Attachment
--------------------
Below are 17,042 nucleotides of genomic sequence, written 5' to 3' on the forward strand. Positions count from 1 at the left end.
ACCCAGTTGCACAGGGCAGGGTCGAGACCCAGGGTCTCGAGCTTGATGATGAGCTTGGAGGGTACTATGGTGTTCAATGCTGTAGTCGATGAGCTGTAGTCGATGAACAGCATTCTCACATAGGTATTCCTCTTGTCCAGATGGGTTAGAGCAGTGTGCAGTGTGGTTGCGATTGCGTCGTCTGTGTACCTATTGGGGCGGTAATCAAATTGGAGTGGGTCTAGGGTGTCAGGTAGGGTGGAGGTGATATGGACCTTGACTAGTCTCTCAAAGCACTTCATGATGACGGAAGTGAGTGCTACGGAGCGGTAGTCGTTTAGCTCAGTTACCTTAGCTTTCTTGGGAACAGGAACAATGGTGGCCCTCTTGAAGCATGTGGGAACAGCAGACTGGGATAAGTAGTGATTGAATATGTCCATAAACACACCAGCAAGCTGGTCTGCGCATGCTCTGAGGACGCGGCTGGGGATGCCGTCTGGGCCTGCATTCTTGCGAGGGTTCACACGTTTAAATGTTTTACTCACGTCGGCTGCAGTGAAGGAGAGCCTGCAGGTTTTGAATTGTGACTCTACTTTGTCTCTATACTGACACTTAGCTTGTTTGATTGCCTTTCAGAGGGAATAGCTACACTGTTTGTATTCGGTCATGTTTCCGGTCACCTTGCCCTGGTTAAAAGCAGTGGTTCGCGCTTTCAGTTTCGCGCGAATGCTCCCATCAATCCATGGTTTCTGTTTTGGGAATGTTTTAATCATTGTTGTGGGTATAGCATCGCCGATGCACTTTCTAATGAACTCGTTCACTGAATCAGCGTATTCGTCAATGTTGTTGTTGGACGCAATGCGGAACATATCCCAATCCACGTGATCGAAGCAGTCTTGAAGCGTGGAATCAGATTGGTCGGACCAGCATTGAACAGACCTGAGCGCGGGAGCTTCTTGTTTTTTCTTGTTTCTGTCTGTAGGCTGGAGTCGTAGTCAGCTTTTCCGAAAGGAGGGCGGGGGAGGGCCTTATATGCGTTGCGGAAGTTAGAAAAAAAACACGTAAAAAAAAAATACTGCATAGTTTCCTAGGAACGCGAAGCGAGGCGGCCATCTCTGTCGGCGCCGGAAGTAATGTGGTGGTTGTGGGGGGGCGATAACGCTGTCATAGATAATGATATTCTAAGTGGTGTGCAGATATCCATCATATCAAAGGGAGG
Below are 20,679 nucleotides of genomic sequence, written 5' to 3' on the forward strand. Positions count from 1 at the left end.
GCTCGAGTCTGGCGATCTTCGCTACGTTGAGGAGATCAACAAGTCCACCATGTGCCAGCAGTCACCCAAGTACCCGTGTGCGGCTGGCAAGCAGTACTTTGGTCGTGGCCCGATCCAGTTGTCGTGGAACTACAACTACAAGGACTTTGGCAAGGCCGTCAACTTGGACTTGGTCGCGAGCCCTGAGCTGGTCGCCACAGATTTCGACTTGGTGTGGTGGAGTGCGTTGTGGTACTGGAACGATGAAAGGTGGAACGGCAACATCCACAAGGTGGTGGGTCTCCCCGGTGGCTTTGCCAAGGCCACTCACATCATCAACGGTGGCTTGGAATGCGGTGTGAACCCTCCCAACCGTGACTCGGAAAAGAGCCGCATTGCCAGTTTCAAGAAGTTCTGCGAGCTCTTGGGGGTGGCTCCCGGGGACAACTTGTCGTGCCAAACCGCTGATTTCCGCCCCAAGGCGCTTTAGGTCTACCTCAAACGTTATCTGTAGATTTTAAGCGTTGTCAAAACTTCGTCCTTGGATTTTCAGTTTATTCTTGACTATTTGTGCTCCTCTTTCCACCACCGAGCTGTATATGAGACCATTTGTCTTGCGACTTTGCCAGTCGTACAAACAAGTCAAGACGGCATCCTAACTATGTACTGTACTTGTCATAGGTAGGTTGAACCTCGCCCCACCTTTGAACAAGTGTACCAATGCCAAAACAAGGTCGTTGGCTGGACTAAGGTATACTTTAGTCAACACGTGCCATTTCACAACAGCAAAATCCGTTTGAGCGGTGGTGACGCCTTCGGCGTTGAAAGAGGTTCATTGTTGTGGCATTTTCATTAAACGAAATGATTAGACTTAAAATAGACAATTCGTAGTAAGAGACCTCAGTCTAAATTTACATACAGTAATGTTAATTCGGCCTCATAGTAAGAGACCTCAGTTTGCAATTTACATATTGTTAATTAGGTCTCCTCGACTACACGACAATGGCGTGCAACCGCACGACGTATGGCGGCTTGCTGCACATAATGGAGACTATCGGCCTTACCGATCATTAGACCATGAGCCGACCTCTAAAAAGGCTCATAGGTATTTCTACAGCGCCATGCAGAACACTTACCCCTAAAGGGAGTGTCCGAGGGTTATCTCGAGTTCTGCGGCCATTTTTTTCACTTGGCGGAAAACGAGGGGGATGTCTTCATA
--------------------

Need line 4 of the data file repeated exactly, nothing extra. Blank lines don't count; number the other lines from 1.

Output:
GCTCGAGTCTGGCGATCTTCGCTACGTTGAGGAGATCAACAAGTCCACCATGTGCCAGCAGTCACCCAAGTACCCGTGTGCGGCTGGCAAGCAGTACTTTGGTCGTGGCCCGATCCAGTTGTCGTGGAACTACAACTACAAGGACTTTGGCAAGGCCGTCAACTTGGACTTGGTCGCGAGCCCTGAGCTGGTCGCCACAGATTTCGACTTGGTGTGGTGGAGTGCGTTGTGGTACTGGAACGATGAAAGGTGGAACGGCAACATCCACAAGGTGGTGGGTCTCCCCGGTGGCTTTGCCAAGGCCACTCACATCATCAACGGTGGCTTGGAATGCGGTGTGAACCCTCCCAACCGTGACTCGGAAAAGAGCCGCATTGCCAGTTTCAAGAAGTTCTGCGAGCTCTTGGGGGTGGCTCCCGGGGACAACTTGTCGTGCCAAACCGCTGATTTCCGCCCCAAGGCGCTTTAGGTCTACCTCAAACGTTATCTGTAGATTTTAAGCGTTGTCAAAACTTCGTCCTTGGATTTTCAGTTTATTCTTGACTATTTGTGCTCCTCTTTCCACCACCGAGCTGTATATGAGACCATTTGTCTTGCGACTTTGCCAGTCGTACAAACAAGTCAAGACGGCATCCTAACTATGTACTGTACTTGTCATAGGTAGGTTGAACCTCGCCCCACCTTTGAACAAGTGTACCAATGCCAAAACAAGGTCGTTGGCTGGACTAAGGTATACTTTAGTCAACACGTGCCATTTCACAACAGCAAAATCCGTTTGAGCGGTGGTGACGCCTTCGGCGTTGAAAGAGGTTCATTGTTGTGGCATTTTCATTAAACGAAATGATTAGACTTAAAATAGACAATTCGTAGTAAGAGACCTCAGTCTAAATTTACATACAGTAATGTTAATTCGGCCTCATAGTAAGAGACCTCAGTTTGCAATTTACATATTGTTAATTAGGTCTCCTCGACTACACGACAATGGCGTGCAACCGCACGACGTATGGCGGCTTGCTGCACATAATGGAGACTATCGGCCTTACCGATCATTAGACCATGAGCCGACCTCTAAAAAGGCTCATAGGTATTTCTACAGCGCCATGCAGAACACTTACCCCTAAAGGGAGTGTCCGAGGGTTATCTCGAGTTCTGCGGCCATTTTTTTCACTTGGCGGAAAACGAGGGGGATGTCTTCATA